Electrum Personal Server is an implementation of the Electrum wallet
server protocol that allows users to point their Electrum wallet at
their own full node. It is compatible resource-saving features like
pruning, blocksonly and disabled txindex. It is much less
resource-intensive than other
This sounds like a useful idea for improving the privacy of coinswap.
Traditionally coinswap mixing had an anonymity set related to the number
of multisig transactions being used on the blockchain. With the new tech
of Schnorr, MAST and now this Taproot, with sufficient adoption
Pooled mining in bitcoin contributes to miner centralization. P2Pool is
one solution but has bad scalability; additional hashers require the
coinbase transaction to be larger, bigger miners joining increase the
variance of payouts for everyone else, and smaller miners must pay extra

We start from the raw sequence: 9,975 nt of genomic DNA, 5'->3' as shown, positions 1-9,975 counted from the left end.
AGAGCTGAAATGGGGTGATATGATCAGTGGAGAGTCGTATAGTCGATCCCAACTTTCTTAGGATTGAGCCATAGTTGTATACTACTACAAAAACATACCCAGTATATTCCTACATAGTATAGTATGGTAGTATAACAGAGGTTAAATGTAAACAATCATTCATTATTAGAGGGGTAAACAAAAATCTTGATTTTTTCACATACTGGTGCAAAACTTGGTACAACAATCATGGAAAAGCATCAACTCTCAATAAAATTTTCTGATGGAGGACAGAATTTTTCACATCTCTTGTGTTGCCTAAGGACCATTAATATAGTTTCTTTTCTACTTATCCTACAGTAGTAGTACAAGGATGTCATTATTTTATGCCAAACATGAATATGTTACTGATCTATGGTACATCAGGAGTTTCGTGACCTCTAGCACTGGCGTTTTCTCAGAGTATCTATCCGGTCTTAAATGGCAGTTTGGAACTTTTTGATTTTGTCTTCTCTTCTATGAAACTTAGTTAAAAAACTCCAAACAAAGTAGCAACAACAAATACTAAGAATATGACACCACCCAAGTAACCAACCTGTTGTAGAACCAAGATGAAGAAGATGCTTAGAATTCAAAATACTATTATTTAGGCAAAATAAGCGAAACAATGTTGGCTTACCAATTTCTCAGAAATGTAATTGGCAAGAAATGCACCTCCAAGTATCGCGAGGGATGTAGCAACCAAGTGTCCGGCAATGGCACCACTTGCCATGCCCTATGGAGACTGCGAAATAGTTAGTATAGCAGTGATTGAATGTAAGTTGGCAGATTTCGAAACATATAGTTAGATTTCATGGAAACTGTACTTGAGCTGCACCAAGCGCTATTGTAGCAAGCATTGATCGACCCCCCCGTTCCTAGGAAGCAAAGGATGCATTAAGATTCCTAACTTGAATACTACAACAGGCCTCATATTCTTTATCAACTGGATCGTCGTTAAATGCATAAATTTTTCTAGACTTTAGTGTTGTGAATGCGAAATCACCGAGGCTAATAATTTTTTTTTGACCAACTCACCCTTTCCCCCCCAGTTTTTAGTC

I think UASF is a great idea for the reasons mentioned before that it
more closely matches the balance of powers in bitcoin, and that its much
Many people are comparing an UASF fork with a hard fork. I disagree with
this view and I think there is a difference between the two kinds of
I believe this proposal still suffers from one problem that bip37 did,
albiet by a much lesser extent. Combining the partial information from
the block downloads with the transaction subgraph information from the
blockchain can in some cases still reveal which addresses belong to the
Excellent news that segregated witness is nearing release for the mainnet.
I know I don't only speak for myself in saying that this has been
eagerly awaited for some time.
For the timing, I'd support segwit being usable on the network as soon
as is technically and safely possible.
I've been asked to post this to this mailing list too. It's time to
clear up some misconceptions floating around about full nodes.
=== Myth: There are only about 5500 full nodes worldwide ===
This number comes from this and similar sites: https://bitnodes.21.co/
and it measured by trying to